EU gives Lithuania millions to deal with influx of migrants entering from Belarus, but Vilnius says it needs a lot more
The Lithuanian government has received €29.6 million ($34.2 million) of its allocated aid from the European Commission to help tackle Vilnius’ influx of migrants seeping in from neighboring Belarus.
On Friday, Vilnius’ Interior Ministry confirmed it had received the bulk of its whopping €37 million Brussels payout, saying the rest of the funds would reach the Baltic nation at a later date.
Interior Minister Agne Bilotaite said the stipend was “intended to cover the costs incurred by Lithuania in the management of irregular migration and to ensure the provision of basic services to migrants who have entered” the country.
The funds will be used to finance the expenses of accommodation services, security at the migrant camps, food and education, as well as reception and detention facilities, asylum procedures and other essential programs.
A proportion of the multi-million-euro sum will also be used as salary supplements for personnel working in the refugee centers.
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In a statement in August, Bilotaite said Brussels had granted some €37 million to Vilnius “to meet immediate needs,” but announced Lithuania intended to apply for additional financial support in September it requires more funds from the EU.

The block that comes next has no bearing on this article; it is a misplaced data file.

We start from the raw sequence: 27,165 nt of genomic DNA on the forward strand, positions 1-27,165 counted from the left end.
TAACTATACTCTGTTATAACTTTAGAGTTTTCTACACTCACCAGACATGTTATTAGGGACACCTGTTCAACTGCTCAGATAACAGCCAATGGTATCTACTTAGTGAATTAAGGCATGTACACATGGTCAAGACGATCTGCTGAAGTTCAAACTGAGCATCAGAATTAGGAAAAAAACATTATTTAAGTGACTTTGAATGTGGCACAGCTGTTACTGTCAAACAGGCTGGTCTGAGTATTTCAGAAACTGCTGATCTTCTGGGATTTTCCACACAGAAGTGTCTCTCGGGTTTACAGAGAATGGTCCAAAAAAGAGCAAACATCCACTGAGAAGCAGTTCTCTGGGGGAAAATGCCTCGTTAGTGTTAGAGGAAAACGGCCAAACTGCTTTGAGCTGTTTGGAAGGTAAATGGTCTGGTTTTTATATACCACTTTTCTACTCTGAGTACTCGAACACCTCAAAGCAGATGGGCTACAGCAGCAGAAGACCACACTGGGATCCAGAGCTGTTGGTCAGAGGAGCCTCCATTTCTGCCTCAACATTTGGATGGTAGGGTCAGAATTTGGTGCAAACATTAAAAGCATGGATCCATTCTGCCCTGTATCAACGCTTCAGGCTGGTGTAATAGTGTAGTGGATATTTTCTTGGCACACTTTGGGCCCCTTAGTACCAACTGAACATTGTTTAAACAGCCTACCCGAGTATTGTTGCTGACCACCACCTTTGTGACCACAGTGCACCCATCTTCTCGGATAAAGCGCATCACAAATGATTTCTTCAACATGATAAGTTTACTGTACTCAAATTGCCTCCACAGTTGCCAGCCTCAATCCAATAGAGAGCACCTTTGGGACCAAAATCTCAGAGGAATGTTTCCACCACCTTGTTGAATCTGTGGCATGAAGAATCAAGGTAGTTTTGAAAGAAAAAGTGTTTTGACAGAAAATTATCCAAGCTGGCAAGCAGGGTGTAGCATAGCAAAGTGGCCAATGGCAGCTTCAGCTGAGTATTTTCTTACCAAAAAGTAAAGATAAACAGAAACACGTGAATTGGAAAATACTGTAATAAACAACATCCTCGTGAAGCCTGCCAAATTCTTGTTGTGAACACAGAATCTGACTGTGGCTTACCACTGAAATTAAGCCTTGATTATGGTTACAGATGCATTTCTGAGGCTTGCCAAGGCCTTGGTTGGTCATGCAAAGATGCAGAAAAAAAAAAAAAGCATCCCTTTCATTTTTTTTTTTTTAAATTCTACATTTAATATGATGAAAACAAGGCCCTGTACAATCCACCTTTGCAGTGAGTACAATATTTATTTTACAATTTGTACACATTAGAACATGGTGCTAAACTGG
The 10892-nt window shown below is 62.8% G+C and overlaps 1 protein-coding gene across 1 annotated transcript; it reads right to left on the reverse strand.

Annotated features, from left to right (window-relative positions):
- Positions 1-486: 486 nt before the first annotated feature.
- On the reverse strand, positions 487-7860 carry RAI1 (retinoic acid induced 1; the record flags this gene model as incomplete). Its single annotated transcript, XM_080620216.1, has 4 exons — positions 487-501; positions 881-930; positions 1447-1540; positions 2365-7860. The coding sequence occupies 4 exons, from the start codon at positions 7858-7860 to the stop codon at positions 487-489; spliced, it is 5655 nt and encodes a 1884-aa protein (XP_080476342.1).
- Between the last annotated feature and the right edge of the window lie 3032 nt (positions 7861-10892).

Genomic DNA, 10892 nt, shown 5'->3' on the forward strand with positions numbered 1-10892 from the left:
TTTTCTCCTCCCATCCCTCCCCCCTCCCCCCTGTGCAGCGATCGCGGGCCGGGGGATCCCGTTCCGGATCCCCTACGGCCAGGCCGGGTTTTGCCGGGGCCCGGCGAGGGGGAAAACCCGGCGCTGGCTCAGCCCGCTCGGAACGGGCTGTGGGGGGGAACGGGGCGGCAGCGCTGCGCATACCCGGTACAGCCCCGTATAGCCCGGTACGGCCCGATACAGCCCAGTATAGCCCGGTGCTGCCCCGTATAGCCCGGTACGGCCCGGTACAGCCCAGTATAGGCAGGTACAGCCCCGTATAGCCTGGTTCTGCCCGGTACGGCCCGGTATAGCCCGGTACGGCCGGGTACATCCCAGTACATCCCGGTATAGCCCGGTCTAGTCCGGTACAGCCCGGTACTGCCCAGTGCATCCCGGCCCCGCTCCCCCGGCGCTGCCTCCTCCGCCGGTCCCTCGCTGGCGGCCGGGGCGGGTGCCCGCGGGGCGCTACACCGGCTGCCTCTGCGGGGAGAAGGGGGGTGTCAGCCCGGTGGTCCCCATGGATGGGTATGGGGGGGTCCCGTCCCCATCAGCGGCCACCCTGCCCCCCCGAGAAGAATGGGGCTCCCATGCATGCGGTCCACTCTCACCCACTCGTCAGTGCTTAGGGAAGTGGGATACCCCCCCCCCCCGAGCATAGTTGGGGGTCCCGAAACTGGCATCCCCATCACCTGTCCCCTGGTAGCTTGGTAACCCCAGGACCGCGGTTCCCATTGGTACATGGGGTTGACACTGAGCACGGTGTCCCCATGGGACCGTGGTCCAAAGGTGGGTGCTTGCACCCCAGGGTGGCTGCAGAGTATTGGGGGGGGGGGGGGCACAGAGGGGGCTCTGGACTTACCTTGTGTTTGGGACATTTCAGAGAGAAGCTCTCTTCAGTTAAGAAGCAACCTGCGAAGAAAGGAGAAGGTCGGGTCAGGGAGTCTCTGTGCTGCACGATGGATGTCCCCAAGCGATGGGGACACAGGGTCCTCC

Bilotaite, however, revealed the country needs €500 million alone for the installation of a fence and monitoring system to combat the waves of illegal migration seeping in from its frontier with Belarus.
Lithuanian Foreign Minister Gabrielius Landsbergis lashed out at Belarusian leader Alexander Lukashenko in July, accusing him of using vulnerable migrants, largely from Iraq, as a “political weapon” and declaring that “pushing people against the borders, is unacceptable.” He also called on the bloc to impose a fresh round of embargoes on Minsk.
Belarus’ embattled leader, however, has said Minsk does not have the capacity to thwart migrants’ movements into the European Union as it has “neither the money nor the strength” from being economically crippled by financial penalties.
More than 4,100 migrants have reportedly crossed the Lithuanian-Belarusian border so far this year.
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